The rooms and the monsters all look the same, and the bosses are all badly-animated chimeras which leave little impression upon the player (there was a ghost, and a hydra… maybe?). The music is the NES equivalent of an industrial estate’s ambience, the difficulty level is sufficient to wring tears from the most hardcore gamer’s eyes, and the controls are the digital equivalent of trying to pilot Nate Liles through a ball pit whilst hanging on his back, shouting directions into his Lady Gaga-deafened ears. Meanwhile, the littlest Teutonic prince has no in-game backstory and what we do get–from the instruction manual–is the most barebones of outlines, none of which is referenced in the game. And when the game is completed, the player gets a single screen of congratulations in text, along with a picture of the future genocidal maniac secure on his throne, waiting to deport undesireable segments of his population to the work camps where they can be made to produce for the Fatherland and then be made to disappear.

In short, Deadly Towers is a bad game. But more than that, it is the worst game which Caspius has played in many years of playing terrible games. Avoid it–avoid it like the plague it surely is. Avoid it if you value your sanity. Avoid it if you enjoy games. Avoid it because, for a game that actually works, it is amazing how the fine people at Lenar have managed to get everything wrong. Other broken games have done worse–but they are broken. Deadly Towers is not broken and, in the end, that removes any excuses it may have had.

Box Art
Review Grade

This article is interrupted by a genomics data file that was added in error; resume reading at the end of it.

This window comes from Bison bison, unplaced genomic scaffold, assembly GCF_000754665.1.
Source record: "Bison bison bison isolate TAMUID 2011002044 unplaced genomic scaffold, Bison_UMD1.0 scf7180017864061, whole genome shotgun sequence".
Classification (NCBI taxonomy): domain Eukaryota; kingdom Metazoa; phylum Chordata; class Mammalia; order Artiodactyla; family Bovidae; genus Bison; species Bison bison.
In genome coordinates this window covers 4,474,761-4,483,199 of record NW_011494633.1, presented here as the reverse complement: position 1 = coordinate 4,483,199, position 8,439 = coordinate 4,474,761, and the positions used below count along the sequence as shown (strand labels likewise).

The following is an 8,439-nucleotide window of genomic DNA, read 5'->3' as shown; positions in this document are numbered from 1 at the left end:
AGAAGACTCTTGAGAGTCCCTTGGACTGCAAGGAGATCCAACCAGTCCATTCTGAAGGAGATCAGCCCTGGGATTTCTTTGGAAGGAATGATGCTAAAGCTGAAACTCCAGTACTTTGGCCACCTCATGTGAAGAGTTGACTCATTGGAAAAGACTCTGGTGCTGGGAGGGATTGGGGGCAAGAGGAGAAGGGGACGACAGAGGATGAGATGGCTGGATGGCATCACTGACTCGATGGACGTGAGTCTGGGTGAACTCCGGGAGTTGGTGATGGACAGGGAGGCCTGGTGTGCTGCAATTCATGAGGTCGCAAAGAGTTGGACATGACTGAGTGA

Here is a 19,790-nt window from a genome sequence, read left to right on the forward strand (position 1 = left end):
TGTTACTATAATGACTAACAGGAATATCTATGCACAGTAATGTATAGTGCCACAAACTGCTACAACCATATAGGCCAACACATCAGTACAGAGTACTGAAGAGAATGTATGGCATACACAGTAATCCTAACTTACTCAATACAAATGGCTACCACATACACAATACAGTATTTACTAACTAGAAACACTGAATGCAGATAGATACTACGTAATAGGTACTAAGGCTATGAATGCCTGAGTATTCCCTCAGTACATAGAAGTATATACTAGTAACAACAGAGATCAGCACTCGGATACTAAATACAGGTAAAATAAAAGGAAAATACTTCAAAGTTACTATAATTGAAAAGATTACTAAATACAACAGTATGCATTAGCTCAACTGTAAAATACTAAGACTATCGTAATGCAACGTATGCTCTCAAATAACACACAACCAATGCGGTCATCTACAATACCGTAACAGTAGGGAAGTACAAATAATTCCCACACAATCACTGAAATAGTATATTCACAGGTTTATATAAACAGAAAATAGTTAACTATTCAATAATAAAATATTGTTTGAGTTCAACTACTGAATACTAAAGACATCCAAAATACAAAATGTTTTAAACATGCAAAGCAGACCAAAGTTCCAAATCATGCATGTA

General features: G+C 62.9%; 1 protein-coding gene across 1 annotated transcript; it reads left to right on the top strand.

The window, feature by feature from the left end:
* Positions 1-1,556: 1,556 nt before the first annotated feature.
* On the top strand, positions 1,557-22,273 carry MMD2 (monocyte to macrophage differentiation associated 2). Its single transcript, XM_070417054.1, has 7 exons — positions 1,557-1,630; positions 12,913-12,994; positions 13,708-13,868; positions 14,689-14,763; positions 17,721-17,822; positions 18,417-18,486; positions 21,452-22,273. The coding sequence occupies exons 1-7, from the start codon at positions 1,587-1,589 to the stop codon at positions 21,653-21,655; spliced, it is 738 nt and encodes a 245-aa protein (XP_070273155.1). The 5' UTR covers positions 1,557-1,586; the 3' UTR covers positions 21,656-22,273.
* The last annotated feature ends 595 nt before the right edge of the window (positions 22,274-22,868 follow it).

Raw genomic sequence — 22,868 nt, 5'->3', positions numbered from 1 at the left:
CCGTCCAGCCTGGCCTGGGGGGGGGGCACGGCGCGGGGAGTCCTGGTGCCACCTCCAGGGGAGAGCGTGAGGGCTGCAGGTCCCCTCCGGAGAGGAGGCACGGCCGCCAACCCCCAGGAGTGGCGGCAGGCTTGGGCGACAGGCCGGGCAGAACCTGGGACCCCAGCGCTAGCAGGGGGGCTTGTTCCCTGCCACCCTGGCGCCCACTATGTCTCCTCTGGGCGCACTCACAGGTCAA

Game Information

Title: Deadly Towers

Genre: Adventure

Developer: Lenar

Publisher: Broderbund

Platform Reviewed: Nintendo Entertainment System (NA)

Release Date: 1 September 1987


  1. The fidelity is far too high for it to be a screenshot from this lamentable game.

  2. I go to all the trouble of writing this review, as DEMANDED by our readers, and no one even comments!


  3. Do not despair, Lusi, these things take time. Besides, perhaps the readers are content to cackle maniacally behind the safety of their computer screens, relishing the thought of your torture.

  4. Since I am a reader of this site, this fine review forces me to get out of the darkness of my lurker nature, or maybe I am too lazy . This review is so freaking good, I laughed and laughed and laughed and laughed and laughed and laughed and then… I laughed some more xD.

  5. Great review! It makes me want to emulate a short dose of this pain and misery just to know how bad it feels to play. I can only hope this game set a strong example of what NOT TO DO EVER AGAIN, which unfortunately was surely done again and again. Perhaps a suggestion for the next classic masochistic RPG? AD&D: Heroes Of The Lance for NES.

  6. Jeeeezes, I’m not seriously going to play through all this, but I already see what you mean. You went through seven towers of this stuff?? We readers appreciate your sacrifice.

  7. Seven towers, several dungeons, the ‘main world’ AND the final tower.

    Not to mention the seven PARALLEL ZONES. Which are full towers.


  8. I think this is one of the most common “I bought this game because the dude on the front looked badass” games on the NES. I mean, whoever did that picture did a fantastic job. If only he could have designed sprites for the game…

  9. This game sounds fun as shit. By which of course, I mean that playing this game sounds about as fun as taking a shit.

  10. Wait, are we not allowed to use contractions because it makes the 2 reviews you write a year sound far more natural? Sly fox!

  11. I remember the skype call during this playthrough. Fun (read: brain-gratingly aggravating) times.

  12. @Ethos: Two per year? DECADENT! You’ll be lucky if this is ALL you ever get!